It seemed at first like a small, no-frills concert in a carefully controlled environment: the jazz musician Jon Batiste sitting at a piano in an auditorium at the Javits Convention Center on Manhattan’s West Side, performing for an audience of about 50 health care workers — some wearing scrubs, others Army fatigues.
But about half an hour in, Mr. Batiste and other performers stepped off the stage and exited the room, turning what had begun as a formal concert into a rollicking procession of music and dancing that grooved through the sterile building — the convention center was turned into a field hospital early in the pandemic and is now a vaccination site — where hundreds of hopeful people had come on Saturday afternoon to get their shots.
This concert-turned-roaming-party was the first in a series of “pop-up” shows in New York intended to give the arts a jolt by providing artists with paid work and audiences with opportunities to see live performance after nearly a year of darkened theaters and concert halls.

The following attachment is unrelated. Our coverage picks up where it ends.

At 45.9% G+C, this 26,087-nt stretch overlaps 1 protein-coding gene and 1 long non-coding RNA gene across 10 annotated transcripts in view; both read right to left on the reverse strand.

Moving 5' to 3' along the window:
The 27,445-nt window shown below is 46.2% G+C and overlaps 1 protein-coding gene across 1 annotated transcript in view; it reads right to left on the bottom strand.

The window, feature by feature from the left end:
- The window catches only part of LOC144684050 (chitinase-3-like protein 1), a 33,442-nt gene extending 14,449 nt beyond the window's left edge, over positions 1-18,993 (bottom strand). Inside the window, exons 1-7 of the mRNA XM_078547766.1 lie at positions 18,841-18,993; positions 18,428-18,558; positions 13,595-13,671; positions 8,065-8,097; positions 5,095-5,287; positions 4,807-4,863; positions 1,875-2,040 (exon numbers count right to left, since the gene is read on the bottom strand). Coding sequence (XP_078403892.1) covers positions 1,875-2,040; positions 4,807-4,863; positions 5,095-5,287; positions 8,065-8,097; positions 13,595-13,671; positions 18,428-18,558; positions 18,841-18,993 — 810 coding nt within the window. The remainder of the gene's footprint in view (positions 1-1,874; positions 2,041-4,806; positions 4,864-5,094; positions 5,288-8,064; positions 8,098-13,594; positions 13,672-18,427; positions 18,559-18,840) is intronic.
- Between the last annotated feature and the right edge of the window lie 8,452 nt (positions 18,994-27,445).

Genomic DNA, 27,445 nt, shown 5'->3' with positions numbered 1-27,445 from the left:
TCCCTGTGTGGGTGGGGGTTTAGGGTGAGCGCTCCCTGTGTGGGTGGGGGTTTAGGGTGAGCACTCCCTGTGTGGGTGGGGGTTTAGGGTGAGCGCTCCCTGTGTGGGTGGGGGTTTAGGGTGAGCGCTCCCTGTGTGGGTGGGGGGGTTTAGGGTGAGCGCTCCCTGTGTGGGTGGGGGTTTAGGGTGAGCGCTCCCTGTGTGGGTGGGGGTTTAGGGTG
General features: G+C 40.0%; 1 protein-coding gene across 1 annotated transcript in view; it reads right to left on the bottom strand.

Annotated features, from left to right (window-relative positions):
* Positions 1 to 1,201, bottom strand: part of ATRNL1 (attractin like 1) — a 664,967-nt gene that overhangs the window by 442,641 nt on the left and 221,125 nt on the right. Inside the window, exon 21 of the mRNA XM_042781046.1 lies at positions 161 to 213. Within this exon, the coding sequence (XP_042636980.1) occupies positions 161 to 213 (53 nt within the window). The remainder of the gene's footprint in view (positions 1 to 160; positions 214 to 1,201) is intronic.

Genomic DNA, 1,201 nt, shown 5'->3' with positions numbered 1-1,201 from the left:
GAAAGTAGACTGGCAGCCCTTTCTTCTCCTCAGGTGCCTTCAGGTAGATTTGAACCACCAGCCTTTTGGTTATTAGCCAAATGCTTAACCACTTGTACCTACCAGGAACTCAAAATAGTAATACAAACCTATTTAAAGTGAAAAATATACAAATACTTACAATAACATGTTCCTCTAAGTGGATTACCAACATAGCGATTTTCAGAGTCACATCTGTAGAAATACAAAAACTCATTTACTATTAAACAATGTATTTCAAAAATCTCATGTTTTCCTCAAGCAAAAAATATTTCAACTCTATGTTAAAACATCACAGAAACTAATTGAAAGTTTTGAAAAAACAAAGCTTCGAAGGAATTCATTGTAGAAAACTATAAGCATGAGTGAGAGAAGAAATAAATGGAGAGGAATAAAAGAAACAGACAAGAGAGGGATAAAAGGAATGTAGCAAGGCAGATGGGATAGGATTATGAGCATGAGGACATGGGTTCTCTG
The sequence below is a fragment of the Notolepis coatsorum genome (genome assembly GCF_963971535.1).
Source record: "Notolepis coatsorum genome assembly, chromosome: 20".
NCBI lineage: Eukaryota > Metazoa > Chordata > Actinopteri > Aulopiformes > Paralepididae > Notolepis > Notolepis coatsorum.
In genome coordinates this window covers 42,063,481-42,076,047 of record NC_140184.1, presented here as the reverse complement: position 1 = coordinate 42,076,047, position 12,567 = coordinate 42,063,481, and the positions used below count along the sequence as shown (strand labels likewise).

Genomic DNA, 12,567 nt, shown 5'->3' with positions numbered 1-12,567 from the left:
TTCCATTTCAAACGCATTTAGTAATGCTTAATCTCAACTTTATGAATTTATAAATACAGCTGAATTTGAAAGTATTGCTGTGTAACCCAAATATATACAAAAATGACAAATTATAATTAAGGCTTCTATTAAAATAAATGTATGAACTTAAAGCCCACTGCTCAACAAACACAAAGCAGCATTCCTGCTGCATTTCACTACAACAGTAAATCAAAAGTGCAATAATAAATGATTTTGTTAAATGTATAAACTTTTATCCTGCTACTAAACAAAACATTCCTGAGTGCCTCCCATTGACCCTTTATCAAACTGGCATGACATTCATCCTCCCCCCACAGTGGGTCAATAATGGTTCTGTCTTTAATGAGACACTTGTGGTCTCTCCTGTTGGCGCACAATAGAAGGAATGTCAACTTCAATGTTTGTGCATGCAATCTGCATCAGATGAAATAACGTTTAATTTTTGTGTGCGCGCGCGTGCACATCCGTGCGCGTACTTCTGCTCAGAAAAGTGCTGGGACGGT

Gov. Andrew M. Cuomo announced plans for the series, called “NY PopsUp,” last month, declaring that “we must bring arts and culture back to life,” and adding that their revival would be crucial to the economic revival of New York City.
Because the program is wary of drawing crowds, most of the performances will be unannounced, emerging suddenly at parks, museums, parking lots and street corners. The idea is to inject a dose of inspiration into the lives of New Yorkers.
As the musicians moved through the convention center, the audience of health care workers followed them, clapping to the beat and recording the spectacle on their phones.
Shortly before the music ended, some health care workers rushed off to continue their work day (this concert was happening during their break time, after all).